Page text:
Find me an Obama fan who doesn’t just love our bombing the shit out of Libya’s infrastructure to enable the racist thugs Al Qaeda thugs to strip the country of it’s natural wealth. Cost? 40-70,000 lives and a murderous ethnic cleansing of darker skinned people that included public lynchings that the KKK couldn’t match. Best of all, performed by a “black” president. And no, Obama is not “black”, his first contact with the AA community come at 24 years of age, but people are delusional.

    Find me a Bush fan who…oh, whats the point

    A drummer, who never fired a shot in anger is murdered and the murderers feel fully justified…prisons are filled with ’em…as are 10 Downing & the White House.

    Any any accepted justification for this act would also justify the removal of all persons of the Islamic faith from western countries…a normal procedure in war?

  5. Ian Welsh

    I do know, killing soldiers is better than killing civilians. I suppose he should have asked “are you a combat soldier, Good Sir?”


    The vast majority of soldiers never see combat, they are there for logistics or morale. That does not make them not soldiers.

    If you can’t make distinctions between killing military and civilians, between killing hundreds of thousands and one man…

    But I knew almost everyone would be pissed by this, the “patriots” from the right, the pacifists from the left.

    He’s a murderer, nowhere do I say he’s a good man. But he’s not as bad a man as a drone pilot is, or as Obama is and the distinction is important. The inability is at the core of our moral degradation.

  6. Well, glad to see I’m just fulfilling an expectation.

    In any case, fading these distinctions is dangerous, and feeds directly into the terrorists’ meme. Recalling Ward Churchill’s “little Eichmanns”, it is a small leap to consider the enabling petite bourgeoisie of the civilian middle class as being part of the same spectrum inhabited by the “logistics and morale” troops.

    Of course, you and I may make the distinction – may draw the line – there, but on what moral authority, if we are not willing to draw the line between combat and non-combat?

    I’m not angling for capitulation here, Ian – that would be foolish and you do indeed make a point, as I say. I just want these observations on the record as well.

  7. Perhaps I should say this: Sometimes it is necessary to do the wrong thing. This imperative should not convert the wrong into the right, however. It is the lauding of those who are forced into sin that creates memorials and the perverse memes of righteousness that surround sometimes necessary violence of history.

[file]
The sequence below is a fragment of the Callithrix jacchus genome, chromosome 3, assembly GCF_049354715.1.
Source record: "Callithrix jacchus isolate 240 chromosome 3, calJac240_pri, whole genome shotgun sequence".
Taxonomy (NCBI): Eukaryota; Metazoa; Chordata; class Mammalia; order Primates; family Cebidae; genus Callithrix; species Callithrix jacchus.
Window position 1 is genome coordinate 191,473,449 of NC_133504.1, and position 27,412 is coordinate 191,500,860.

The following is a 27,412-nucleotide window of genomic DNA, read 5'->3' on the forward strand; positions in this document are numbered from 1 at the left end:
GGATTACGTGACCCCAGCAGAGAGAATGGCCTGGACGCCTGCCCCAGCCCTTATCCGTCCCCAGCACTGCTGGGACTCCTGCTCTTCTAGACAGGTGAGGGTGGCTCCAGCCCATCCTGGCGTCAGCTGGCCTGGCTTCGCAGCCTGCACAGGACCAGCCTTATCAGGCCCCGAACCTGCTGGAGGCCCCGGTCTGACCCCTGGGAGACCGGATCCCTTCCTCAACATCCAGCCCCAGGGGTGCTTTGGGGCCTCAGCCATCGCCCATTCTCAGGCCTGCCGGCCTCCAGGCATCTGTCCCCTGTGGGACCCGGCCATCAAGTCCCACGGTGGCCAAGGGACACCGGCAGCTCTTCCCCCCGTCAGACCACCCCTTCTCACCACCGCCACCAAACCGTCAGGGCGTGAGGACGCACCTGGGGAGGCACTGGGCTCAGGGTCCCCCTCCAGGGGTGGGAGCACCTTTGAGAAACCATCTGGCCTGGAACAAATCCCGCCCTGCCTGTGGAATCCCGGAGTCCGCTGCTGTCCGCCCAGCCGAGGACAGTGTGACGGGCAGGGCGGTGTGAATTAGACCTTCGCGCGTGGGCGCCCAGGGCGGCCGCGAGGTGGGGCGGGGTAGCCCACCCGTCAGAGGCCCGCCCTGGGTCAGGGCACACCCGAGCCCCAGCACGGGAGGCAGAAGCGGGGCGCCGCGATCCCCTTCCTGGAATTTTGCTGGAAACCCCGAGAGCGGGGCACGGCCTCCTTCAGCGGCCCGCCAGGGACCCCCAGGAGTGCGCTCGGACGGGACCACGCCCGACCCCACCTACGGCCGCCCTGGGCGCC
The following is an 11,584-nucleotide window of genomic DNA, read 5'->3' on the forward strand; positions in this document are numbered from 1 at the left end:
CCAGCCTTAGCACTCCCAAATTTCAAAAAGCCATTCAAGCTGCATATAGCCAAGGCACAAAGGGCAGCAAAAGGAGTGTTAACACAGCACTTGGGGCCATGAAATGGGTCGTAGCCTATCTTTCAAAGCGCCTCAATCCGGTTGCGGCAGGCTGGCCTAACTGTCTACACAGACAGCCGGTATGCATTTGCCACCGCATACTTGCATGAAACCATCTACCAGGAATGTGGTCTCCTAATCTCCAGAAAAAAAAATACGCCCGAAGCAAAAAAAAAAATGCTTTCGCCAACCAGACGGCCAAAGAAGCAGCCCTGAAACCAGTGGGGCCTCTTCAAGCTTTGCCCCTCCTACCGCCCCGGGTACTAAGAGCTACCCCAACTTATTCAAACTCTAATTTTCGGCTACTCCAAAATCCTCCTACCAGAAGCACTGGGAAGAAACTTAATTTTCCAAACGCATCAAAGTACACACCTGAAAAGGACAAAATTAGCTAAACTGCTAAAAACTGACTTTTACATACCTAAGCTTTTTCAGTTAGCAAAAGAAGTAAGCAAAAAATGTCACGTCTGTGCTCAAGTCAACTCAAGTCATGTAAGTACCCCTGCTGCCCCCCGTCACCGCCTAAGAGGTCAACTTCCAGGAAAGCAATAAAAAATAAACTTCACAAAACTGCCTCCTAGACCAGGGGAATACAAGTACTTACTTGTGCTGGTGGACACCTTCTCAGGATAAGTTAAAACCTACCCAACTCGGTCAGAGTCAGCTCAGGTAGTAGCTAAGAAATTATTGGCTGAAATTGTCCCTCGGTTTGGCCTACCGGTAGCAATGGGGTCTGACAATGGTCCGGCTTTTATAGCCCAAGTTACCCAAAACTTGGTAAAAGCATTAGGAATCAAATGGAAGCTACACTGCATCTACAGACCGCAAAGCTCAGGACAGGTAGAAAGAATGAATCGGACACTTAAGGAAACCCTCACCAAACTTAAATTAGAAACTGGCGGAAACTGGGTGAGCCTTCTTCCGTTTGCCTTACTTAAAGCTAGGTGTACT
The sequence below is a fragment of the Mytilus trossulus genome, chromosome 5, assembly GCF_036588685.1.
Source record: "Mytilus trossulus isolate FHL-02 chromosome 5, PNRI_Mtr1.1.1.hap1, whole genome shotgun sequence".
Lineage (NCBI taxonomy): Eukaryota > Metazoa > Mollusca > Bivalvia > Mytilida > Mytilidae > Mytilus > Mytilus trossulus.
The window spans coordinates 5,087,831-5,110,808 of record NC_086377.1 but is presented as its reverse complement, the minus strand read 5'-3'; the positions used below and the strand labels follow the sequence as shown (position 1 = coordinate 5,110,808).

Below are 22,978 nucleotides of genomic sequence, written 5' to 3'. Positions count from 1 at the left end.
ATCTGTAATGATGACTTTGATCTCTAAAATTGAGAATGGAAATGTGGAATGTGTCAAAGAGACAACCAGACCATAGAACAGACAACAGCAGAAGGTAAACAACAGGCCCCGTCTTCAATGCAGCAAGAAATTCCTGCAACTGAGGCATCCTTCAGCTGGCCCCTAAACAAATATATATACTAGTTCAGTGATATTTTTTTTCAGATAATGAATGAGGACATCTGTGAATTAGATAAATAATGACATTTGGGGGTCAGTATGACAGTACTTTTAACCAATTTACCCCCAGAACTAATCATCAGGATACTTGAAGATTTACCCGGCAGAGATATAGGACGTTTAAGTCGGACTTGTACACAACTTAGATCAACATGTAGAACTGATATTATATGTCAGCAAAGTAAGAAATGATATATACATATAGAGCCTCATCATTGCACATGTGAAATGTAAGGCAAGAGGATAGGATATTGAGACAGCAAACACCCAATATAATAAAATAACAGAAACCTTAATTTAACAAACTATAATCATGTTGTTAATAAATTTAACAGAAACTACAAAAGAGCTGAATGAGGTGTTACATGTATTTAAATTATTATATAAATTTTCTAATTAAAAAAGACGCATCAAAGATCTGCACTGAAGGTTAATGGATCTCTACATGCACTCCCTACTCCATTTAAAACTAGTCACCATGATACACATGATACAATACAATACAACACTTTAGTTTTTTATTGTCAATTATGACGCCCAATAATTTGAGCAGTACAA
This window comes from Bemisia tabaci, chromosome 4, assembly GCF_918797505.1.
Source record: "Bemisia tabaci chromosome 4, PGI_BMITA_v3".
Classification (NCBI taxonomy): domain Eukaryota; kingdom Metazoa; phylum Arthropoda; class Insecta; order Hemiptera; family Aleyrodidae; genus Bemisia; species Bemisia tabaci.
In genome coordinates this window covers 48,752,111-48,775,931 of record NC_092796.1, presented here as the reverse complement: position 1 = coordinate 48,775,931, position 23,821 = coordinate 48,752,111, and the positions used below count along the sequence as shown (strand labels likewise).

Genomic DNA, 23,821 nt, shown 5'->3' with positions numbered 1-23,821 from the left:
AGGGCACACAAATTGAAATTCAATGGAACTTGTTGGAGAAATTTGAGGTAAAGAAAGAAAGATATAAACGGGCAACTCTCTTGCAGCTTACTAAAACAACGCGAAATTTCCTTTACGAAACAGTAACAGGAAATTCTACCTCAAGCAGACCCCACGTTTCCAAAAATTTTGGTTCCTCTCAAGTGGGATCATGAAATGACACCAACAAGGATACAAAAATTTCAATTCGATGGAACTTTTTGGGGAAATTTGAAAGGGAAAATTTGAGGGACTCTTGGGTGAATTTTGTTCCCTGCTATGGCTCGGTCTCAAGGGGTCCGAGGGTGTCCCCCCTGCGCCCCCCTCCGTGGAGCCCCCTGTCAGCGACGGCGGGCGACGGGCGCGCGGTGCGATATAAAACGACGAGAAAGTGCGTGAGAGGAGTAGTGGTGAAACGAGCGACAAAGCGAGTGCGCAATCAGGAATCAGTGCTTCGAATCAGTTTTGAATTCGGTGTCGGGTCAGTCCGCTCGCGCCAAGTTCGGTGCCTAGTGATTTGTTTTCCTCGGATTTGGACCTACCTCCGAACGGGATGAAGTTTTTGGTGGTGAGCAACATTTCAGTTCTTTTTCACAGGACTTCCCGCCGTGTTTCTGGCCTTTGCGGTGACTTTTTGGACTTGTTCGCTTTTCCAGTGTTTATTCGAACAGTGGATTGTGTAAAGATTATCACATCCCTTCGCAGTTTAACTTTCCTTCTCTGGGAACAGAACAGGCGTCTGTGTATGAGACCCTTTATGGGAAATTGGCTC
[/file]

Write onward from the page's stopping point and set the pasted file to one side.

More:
I’m not saying that you mean to laud them, but those that have descended into the dark necessity will hear it as applause. I will not attend their parade.

  8. @ S Brennan May 27, 2013

    Dunno Ian, the killer picked out a band member, not an infantry soldier.


    A drummer, who never fired a shot in anger

    It helps if you get your facts right. Both your statements above are wholly and completely false see statement from the British MOD proves Drummer Lee Rigby killed in Woolwich incident – News stories – Inside Government – GOV.UK.

    In April 2009, Drummer Rigby deployed on operations for the first time to Helmand province, Afghanistan, where he served as a member of the Fire Support Group at Patrol Base Woqab.

    Don’t even think of trying to pretend to me that Private Rigby who was a combat specialist, specifically a machine gunner who had seen active service in Afganistan, as the FSS for PB Woqab never fired a shot in anger. The second sentence in the paragraph I have quoted above goes on to say:

    On returning to the UK he completed a second tour of public duties and then moved with the battalion to Celle, Germany, to be held at a state of high readiness for contingency operations as part of the Small Scale Contingency Battle Group.

    And as you plainly haven’t the faintest idea of what you’re pontificating about allow me as a serving military officer to explain the meaning of that sentence to you. The only soldiers accepted by the British army for inclusion in SSCBG are soldiers who have:

    1. Seen active combat, preferably on several occasions.
    2. Have been highly recommended not only by their NCOs but also by their regimental command as having proved that they were rather more than merely highly proficient.

    Private Rigby was a combat specialist specialising in machine gunnery who had seen active combat and proved in combat that he was very good at soldiering. He was also a drummer.


  9. Ian,

    An interesting post with much to commend it – I hope to find the time to give it the considered response it deserves over the next few days.


  10. Oops sorry Ian – something in my preceding comment has tripped your moderation system. Sorry about that.


  11. Canned Mandarin

    but on what moral authority, if we are not willing to draw the line between combat and non-combat?

    Ask the Obama administration. I’m sure there’s a secret legal memo somewhere.

  12. Canned Mandarin

    …a secret legal memo about it somewhere.